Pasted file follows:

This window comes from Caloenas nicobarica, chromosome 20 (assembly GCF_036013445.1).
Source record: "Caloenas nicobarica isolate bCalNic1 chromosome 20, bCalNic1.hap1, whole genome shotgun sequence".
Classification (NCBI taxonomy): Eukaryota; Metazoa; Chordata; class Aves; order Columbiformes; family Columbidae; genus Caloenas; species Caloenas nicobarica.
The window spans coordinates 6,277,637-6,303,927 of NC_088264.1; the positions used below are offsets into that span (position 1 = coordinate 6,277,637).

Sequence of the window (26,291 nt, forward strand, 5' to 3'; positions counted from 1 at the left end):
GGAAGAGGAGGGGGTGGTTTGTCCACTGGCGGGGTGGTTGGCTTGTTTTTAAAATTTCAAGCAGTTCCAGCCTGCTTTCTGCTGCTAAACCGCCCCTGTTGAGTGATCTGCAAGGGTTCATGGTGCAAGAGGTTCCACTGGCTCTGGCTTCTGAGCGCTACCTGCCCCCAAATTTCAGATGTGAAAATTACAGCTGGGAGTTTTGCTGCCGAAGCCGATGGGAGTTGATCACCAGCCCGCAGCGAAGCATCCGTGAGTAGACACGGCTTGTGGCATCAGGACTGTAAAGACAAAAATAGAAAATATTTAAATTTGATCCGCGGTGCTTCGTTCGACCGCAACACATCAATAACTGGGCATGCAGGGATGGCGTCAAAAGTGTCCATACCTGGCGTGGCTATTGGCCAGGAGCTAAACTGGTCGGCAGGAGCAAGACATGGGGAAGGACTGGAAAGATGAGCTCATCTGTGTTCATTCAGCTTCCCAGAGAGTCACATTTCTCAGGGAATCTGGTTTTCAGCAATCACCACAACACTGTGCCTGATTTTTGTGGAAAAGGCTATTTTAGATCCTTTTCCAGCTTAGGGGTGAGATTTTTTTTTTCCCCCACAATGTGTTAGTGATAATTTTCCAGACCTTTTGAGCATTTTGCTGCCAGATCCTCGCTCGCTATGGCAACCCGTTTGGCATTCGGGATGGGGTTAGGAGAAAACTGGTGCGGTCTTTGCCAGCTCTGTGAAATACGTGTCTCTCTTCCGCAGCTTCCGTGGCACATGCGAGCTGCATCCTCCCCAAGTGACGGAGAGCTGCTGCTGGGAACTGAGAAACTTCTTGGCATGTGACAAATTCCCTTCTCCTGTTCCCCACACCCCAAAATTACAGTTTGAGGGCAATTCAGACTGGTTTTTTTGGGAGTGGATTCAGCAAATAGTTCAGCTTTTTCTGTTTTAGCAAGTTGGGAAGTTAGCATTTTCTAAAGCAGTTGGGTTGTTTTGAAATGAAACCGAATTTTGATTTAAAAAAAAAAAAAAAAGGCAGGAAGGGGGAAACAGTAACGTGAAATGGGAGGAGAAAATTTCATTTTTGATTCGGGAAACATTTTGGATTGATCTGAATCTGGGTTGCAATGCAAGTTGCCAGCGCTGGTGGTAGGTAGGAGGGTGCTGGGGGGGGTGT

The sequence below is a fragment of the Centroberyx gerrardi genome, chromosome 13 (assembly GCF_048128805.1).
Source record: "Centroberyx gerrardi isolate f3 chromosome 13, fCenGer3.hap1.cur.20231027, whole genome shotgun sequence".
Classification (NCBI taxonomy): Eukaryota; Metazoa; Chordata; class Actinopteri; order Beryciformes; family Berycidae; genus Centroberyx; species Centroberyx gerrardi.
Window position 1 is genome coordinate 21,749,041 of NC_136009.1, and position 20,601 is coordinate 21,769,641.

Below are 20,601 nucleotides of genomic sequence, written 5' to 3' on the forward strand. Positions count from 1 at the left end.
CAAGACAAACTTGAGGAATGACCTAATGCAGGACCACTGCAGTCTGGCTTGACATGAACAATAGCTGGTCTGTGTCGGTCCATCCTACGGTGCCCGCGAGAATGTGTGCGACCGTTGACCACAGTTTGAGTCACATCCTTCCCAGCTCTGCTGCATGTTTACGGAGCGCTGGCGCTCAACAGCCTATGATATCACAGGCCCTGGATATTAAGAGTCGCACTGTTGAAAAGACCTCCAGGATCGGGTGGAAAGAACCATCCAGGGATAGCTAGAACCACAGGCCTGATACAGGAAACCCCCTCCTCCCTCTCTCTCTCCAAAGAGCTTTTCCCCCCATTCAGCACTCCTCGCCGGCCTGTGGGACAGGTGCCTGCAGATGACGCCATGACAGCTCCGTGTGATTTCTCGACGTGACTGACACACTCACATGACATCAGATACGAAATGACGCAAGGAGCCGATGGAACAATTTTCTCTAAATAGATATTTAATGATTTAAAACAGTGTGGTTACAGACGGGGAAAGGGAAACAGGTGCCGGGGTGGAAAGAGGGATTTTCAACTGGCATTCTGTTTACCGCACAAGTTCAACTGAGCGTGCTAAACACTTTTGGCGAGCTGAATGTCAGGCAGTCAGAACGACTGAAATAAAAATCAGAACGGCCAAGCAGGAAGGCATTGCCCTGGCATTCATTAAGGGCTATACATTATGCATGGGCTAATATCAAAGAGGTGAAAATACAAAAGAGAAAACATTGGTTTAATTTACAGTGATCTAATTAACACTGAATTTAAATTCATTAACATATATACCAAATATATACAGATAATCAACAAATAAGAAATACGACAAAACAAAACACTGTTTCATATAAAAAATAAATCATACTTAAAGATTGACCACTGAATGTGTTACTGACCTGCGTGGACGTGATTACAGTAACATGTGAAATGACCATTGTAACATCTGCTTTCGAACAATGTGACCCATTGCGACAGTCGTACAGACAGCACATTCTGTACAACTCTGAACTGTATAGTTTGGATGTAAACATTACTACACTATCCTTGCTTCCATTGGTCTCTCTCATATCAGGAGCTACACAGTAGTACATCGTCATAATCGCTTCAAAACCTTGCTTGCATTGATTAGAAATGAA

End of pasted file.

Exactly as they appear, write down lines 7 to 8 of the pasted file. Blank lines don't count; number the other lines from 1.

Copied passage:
The sequence below is a fragment of the Centroberyx gerrardi genome, chromosome 13 (assembly GCF_048128805.1).
Source record: "Centroberyx gerrardi isolate f3 chromosome 13, fCenGer3.hap1.cur.20231027, whole genome shotgun sequence".